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Eddie Shannon elected to FHSAA Hall of Fame

Wednesday 02/15/12

BRADENTON -- Eddie Shannon will turn 90 on March 7 and he just might have the best birthday party of his life.The diminutive giant received big news Tuesday when he learned he was voted into the Florida High School Athletic Association Hall of Fame.Many will tell you it was long overdue. Shannon kind of feels that way but he won’t say it, at least not publicly. It’s not his way of doing things.

PHOTO PROVIDED by Eddie Shannon Eugene Hart, football player at Lincoln Memorial High in the 1960’s in Palmetto with Coach Eddie Shannon.

Still, he couldn’t hide his excitement after receiving the news.“I feel good; it’s a long time coming. I am happy about it,” Shannon said. “I never thought I would make it, but so many people played a role in it. I want to thank Mike Knowles the most. He got things going.”The 5-foot-3 giant of a man goes into the hall as a coach/contributor, stemming from the combined 34 years he spent coaching football and teaching at the old Lincoln Memorial High School and then Manatee High School.He officially retired from teaching and coaching at Manatee in 1987 but says, “I never retired from the team.” Shannon lost just two games in his seven years as the Lincoln head football coach before integration closed the school in 1969 and students went to Manatee and Palmetto. Shannon coached some of the area’s greats, including Ray Bellamy, who broke a color barrier when he went to Miami and became the first African-American to play football at a major college in the South. He coached Henry Lawrence, Manatee County’s greatest professional football player who spent 13 years in the NFL and earned three Super Bowl rings.

Aside from all the accolades on the field, Shannon’s greatest achievement might have come in 1969, when he became the unofficial peacemaker during the turbulence that shook Manatee High during its first year of integration.  “I wrote a letter recommending him. He deserves it because of all the things he did to promote peace and harmony, and the way he coached kids to be respectful,” said Ed Dick, who recruited Bellamy for Miami. “He brought peace to Manatee High when the crazies were out there with guns. People would’ve been hurt if Shannon and Lawrence had not calmed things down.”  Shannon put in 15 years at Lincoln and 19 at Manatee. In his typical, modest ways, he said he is thankful to the kids at Manatee of both races who chose to listen to him. People still talk about a day in 1969 when there was a near-riot at Manatee High and Eddie was home sick with the flu. He got a call from the principal because it was thought only Shannon could stop the chaos. He did.“I lost my color when they called me,” Shannon recalled. “I was the go-between and the whole thing, in a nutshell, is that kids had to find out they could do things together.” Shannon’s list of laurels is long.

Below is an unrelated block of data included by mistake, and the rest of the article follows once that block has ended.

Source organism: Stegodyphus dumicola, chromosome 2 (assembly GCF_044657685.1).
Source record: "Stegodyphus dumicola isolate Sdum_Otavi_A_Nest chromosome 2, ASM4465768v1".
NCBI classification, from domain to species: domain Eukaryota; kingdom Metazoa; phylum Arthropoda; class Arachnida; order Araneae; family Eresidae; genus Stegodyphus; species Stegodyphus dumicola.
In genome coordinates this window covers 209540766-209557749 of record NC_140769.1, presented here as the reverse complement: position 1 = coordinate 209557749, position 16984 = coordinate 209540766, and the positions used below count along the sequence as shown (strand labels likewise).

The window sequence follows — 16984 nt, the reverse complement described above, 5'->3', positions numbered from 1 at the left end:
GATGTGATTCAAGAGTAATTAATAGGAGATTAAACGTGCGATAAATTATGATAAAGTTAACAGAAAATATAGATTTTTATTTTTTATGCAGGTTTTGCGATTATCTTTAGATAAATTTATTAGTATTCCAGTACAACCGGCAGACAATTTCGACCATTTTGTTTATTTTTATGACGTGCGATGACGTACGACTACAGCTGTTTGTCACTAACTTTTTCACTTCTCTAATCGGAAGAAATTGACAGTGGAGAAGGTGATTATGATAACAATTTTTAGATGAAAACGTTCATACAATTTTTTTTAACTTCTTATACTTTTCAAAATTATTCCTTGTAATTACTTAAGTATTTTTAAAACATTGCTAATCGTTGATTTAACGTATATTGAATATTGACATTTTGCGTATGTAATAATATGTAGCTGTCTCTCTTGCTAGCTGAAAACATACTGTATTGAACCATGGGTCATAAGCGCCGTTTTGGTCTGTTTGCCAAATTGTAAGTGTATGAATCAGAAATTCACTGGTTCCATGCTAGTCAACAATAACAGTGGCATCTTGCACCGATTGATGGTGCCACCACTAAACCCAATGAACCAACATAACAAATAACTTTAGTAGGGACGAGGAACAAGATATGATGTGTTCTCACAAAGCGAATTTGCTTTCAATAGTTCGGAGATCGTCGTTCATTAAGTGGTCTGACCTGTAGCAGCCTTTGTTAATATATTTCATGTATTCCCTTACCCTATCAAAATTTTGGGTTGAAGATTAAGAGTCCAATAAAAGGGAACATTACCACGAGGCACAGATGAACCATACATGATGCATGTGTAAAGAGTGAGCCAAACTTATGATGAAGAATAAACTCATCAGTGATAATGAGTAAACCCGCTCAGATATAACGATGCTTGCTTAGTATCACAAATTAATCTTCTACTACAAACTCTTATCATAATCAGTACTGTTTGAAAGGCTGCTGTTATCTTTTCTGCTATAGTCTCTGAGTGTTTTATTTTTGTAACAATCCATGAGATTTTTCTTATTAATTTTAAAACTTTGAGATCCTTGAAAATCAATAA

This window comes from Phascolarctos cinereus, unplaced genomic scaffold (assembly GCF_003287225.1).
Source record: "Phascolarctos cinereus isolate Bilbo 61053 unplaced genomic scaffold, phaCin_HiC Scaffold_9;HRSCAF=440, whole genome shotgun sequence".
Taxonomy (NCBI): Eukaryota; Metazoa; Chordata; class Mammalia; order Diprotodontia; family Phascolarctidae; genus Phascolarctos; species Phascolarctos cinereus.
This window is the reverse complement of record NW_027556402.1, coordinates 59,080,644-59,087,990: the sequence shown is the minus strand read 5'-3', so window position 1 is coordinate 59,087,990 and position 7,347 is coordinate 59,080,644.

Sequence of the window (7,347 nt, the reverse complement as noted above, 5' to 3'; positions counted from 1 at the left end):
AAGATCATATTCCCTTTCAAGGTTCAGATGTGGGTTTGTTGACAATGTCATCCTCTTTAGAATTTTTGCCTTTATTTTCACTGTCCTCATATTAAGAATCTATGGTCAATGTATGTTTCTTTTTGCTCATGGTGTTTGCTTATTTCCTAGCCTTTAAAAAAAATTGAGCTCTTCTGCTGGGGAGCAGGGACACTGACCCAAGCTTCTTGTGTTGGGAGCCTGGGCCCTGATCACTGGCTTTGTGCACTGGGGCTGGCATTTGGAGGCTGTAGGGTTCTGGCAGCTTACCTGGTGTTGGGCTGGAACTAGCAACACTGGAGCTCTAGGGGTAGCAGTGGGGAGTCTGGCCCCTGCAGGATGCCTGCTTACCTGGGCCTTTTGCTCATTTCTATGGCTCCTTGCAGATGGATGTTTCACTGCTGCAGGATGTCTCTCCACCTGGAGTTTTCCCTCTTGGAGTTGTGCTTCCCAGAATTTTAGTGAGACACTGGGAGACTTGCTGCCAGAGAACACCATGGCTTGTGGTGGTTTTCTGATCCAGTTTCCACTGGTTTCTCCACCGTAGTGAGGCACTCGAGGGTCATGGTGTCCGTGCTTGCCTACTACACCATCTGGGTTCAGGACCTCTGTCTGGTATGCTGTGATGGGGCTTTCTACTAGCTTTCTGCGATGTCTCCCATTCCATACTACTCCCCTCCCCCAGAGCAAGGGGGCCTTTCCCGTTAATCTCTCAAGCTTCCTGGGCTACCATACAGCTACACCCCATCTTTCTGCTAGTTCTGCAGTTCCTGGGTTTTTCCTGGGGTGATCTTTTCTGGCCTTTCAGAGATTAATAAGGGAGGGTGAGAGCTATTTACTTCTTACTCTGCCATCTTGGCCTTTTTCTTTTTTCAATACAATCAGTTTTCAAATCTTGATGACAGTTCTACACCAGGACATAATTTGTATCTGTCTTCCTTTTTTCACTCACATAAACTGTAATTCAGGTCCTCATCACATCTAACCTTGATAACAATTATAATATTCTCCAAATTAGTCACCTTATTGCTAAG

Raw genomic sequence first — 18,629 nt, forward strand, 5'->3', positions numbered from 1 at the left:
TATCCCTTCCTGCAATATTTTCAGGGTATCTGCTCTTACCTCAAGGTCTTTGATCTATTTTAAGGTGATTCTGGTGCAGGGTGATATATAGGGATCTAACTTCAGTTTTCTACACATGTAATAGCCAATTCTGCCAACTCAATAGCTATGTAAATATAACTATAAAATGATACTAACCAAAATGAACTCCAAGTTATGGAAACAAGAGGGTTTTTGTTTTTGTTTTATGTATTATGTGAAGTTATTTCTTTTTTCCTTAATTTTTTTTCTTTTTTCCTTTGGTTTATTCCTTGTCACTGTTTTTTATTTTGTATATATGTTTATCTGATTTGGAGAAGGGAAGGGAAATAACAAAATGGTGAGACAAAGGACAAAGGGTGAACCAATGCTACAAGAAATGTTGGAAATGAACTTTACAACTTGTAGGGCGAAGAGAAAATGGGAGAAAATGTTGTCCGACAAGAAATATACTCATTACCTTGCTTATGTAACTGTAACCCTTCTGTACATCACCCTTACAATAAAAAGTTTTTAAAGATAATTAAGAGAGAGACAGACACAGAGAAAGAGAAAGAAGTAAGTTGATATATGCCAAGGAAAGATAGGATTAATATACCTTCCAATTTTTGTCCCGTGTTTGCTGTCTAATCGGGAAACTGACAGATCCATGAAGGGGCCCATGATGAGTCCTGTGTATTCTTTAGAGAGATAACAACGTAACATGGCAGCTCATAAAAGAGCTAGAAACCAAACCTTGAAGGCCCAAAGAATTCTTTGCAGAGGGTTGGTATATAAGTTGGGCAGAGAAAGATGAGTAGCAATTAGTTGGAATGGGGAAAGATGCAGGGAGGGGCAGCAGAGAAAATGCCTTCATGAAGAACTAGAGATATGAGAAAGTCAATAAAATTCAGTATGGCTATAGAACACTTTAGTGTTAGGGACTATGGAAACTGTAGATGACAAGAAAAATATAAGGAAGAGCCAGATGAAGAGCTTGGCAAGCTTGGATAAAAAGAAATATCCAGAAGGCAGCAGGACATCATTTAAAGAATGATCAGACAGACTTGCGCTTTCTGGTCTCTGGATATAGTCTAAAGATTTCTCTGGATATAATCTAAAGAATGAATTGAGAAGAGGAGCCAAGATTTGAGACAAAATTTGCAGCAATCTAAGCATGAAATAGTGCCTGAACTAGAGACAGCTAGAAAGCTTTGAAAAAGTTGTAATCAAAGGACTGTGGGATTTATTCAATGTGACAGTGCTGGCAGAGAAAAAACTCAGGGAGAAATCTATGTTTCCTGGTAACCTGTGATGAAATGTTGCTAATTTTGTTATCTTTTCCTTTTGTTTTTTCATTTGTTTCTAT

He was the personal trainer to tennis great Althea Gibson. He carried the Olympic Torch before the 1996 Olympics, and in 2004 he received the Manatee County Distinguished Citizen Award. “I don’t know how to compare going into the Hall of Fame to the other things, but I know it’s great and it’s a good feeling. You can’t compare them because everything is different,” he said. Knowles, a longtime Manatee High coach and FHSAA hall of famer, started the ball rolling with the nominating process. The candidacy picked up steam with people from all walks of life in the Manatee County community, including several judges and high-ranking public figures joining the movement. “What he has done for kids in Manatee County from all walks of life is incredible,” Knowles said. “I took up this because of all the things I kept hearing from people in the black community and outside of it. He certainly deserves it.” Shannon, who will be inducted during ceremonies in April, is the third Manatee County resident to go into the FHSAA Hall of Fame, joining Knowles and former Manatee High principal and head football coach Wheeler Leeth, who went in as an administrator. “I am very excited for Eddie and his family, and the whole Lincoln Memorial community,” Knowles said. “It’s a great thing. The state has done a good job of recognizing those who worked hard, are good people and loved kids. Eddie Shannon is a perfect example of that kind of person.”


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